Recently there has been an increasing level of scrutiny of some of the most often used online marketing practices. A number of high profile discussions have broken out over the efficacy of some of the staple marketing strategies.
Doubts have been raised about the actual level of engagement and tangible results of Facebook ads, long a central pillar of the marketing manager’s strategy. The pervasion of Adblocker has prompted the search for alternative approaches and a renewed focus on ‘native’ advertising. Even Youtube ads have come under criticism due to the frequency with which people skip them and the sense of frustration they engender with users.
With this in mind, it is perhaps no wonder that less invasive, more participatory modes of reaching customers are making their way onto marketers to do lists.
Interactive marketing is a term that encompasses a wide range of channels, concepts and disciplines. At its heart it is about creating content and experiences that engage consumers and require their input through any of your touch points.
One famous example of interactive marketing is Lego’s Hour of Code which encourages kids to code with simple online modules based around their little coloured bricks.
Other examples could include creating a gamified experience on a customer landing page. It might equally be providing a short, sharp and fun quiz that offers your customers a multiple choice question, perhaps in return for store credit or the chance to win a prize. Great content may not even require any incentive to drive it.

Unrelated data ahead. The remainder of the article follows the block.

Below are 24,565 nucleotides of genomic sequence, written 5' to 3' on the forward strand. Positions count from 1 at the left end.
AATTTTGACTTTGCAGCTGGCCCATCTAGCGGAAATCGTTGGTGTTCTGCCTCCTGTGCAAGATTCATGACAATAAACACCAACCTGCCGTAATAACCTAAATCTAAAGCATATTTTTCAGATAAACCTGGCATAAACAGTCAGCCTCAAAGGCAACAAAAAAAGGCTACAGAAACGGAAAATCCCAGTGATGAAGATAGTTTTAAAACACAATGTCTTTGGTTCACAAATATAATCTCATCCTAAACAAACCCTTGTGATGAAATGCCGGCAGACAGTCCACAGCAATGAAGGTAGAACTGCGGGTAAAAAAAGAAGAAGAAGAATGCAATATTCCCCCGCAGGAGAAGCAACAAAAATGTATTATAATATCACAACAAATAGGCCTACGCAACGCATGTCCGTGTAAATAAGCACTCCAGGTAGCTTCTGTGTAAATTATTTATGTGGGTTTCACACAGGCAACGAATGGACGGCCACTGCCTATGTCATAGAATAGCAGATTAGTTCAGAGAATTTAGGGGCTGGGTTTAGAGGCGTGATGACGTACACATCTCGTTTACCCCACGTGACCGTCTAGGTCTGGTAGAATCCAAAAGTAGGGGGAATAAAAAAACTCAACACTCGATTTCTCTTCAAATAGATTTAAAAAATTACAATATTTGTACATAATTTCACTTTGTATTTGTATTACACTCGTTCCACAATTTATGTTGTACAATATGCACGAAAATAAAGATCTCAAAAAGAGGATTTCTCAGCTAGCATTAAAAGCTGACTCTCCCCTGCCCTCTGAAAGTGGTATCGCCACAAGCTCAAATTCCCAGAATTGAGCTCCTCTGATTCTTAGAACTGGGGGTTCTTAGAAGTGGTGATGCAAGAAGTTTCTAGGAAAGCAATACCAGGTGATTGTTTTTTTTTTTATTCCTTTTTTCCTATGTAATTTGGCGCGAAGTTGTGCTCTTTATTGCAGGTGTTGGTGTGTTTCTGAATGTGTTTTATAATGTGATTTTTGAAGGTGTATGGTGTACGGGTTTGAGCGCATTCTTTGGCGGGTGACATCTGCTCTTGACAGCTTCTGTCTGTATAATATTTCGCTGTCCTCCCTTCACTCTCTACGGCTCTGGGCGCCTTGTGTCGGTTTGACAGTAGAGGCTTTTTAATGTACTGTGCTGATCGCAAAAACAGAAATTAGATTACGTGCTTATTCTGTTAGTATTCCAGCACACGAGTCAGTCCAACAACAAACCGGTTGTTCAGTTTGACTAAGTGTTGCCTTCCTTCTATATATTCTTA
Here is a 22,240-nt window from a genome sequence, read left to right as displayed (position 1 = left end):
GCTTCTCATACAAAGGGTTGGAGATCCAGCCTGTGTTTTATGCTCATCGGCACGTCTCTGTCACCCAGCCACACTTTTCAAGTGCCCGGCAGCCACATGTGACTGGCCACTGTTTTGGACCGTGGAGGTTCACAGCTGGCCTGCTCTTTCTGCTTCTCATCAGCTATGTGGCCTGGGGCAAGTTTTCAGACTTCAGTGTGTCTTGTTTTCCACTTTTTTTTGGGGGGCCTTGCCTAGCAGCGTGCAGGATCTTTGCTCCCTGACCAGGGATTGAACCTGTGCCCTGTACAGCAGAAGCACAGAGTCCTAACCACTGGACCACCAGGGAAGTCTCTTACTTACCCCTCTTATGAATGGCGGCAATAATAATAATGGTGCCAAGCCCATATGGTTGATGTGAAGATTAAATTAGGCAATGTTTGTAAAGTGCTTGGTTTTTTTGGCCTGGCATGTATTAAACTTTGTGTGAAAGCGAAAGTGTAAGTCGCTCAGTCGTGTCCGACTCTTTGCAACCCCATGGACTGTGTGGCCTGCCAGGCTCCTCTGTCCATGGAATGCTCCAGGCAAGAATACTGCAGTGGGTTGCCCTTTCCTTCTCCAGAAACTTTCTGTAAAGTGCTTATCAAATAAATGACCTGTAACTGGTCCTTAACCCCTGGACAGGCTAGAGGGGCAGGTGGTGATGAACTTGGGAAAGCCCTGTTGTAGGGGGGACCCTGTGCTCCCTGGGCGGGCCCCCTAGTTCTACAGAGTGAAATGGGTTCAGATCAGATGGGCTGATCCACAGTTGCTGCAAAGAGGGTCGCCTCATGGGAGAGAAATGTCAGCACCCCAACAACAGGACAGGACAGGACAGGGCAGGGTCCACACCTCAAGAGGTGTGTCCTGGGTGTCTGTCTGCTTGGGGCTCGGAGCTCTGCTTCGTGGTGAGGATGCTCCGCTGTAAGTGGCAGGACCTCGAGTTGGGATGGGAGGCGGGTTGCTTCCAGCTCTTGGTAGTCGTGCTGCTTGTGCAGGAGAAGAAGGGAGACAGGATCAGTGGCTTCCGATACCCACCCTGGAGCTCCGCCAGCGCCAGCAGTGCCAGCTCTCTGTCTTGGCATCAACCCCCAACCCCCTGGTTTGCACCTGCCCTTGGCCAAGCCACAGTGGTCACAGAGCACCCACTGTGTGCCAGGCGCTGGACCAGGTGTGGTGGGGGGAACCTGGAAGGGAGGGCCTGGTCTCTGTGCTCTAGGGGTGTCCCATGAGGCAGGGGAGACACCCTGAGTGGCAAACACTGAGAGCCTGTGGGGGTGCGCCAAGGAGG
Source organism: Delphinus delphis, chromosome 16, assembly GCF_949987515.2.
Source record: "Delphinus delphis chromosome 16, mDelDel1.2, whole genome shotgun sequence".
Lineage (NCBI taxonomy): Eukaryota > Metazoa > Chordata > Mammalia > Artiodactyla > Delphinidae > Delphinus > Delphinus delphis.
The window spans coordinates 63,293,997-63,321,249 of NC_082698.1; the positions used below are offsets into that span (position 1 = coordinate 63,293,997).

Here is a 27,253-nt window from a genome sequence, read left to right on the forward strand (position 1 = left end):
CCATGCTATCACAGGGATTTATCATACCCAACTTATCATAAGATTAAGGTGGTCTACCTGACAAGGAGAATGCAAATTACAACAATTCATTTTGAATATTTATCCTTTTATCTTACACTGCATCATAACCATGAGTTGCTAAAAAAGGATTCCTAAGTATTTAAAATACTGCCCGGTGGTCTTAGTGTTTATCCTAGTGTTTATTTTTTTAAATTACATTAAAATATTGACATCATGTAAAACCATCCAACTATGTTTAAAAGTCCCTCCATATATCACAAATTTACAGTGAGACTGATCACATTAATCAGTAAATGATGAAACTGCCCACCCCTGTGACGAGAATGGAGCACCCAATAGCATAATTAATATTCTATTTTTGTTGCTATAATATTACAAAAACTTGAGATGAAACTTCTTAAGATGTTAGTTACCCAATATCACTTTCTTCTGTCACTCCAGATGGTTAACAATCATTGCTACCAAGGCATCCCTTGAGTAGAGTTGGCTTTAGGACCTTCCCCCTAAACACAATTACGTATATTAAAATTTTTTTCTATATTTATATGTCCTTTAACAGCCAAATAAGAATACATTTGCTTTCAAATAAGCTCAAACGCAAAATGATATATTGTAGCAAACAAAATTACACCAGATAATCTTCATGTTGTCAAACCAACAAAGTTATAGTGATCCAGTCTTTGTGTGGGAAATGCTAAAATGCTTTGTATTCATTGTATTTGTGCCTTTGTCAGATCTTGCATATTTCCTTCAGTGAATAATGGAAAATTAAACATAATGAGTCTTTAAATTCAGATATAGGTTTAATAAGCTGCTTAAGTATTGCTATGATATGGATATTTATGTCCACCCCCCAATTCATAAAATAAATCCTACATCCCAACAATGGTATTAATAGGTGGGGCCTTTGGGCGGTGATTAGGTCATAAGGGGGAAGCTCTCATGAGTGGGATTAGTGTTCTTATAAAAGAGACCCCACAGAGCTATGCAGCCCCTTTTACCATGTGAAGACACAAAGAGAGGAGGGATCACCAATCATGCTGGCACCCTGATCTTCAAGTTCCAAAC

The benefits are obvious. On one hand marketers are being pushed to try new things by shortcomings in their existing toolkits. ‘Eyeballs’ aren’t adding up to sales. Adblocking software is limiting the effectiveness of online ad campaigns. Pushed content is creating a disconnect between the message and the irritation it causes when consumers are interrupted.
On the other hand, marketers are being pulled by the inventiveness, playfulness and far greater user satisfaction created by an interactive marketing experience. The customers’ opinions are given value. They are offered something in exchange for their time – be that rewards or just a fun experience.
Perhaps more importantly than anything else, interactive marketing offers the potential for actionable data. The more genuine engagement you can gain from your consumers, the richer the understanding you will gain. The scope and range of the ways in which marketers can get their customers to engage is limited only by their own creativity. It’s a huge topic, and one which is absolutely essential to the Fonebox philosophy, so we will dig deeper into some of these issues in the near future.
Want to find out how Fonebox can help you create a better experience for your customers? Get in touch.